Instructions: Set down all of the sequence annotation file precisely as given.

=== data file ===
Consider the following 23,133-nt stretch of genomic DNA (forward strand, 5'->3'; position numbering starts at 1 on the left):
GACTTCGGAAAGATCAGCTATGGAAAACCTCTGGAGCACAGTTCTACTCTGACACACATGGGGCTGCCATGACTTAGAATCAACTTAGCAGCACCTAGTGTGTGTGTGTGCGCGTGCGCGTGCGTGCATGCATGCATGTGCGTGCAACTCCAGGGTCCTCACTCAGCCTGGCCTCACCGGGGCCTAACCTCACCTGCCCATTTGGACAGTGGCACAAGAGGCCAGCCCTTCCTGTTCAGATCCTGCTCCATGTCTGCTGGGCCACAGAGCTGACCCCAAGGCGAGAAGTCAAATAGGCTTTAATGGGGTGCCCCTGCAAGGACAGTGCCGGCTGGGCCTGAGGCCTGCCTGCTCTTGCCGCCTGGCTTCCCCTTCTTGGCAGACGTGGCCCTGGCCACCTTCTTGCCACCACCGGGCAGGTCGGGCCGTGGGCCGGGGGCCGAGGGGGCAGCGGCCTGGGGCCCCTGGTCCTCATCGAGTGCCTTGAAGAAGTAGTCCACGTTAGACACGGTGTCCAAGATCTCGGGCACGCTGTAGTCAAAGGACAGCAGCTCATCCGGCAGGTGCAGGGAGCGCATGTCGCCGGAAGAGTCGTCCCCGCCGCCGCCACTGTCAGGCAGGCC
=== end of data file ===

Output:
Consider the following 23,133-nt stretch of genomic DNA (forward strand, 5'->3'; position numbering starts at 1 on the left):
GACTTCGGAAAGATCAGCTATGGAAAACCTCTGGAGCACAGTTCTACTCTGACACACATGGGGCTGCCATGACTTAGAATCAACTTAGCAGCACCTAGTGTGTGTGTGTGCGCGTGCGCGTGCGTGCATGCATGCATGTGCGTGCAACTCCAGGGTCCTCACTCAGCCTGGCCTCACCGGGGCCTAACCTCACCTGCCCATTTGGACAGTGGCACAAGAGGCCAGCCCTTCCTGTTCAGATCCTGCTCCATGTCTGCTGGGCCACAGAGCTGACCCCAAGGCGAGAAGTCAAATAGGCTTTAATGGGGTGCCCCTGCAAGGACAGTGCCGGCTGGGCCTGAGGCCTGCCTGCTCTTGCCGCCTGGCTTCCCCTTCTTGGCAGACGTGGCCCTGGCCACCTTCTTGCCACCACCGGGCAGGTCGGGCCGTGGGCCGGGGGCCGAGGGGGCAGCGGCCTGGGGCCCCTGGTCCTCATCGAGTGCCTTGAAGAAGTAGTCCACGTTAGACACGGTGTCCAAGATCTCGGGCACGCTGTAGTCAAAGGACAGCAGCTCATCCGGCAGGTGCAGGGAGCGCATGTCGCCGGAAGAGTCGTCCCCGCCGCCGCCACTGTCAGGCAGGCC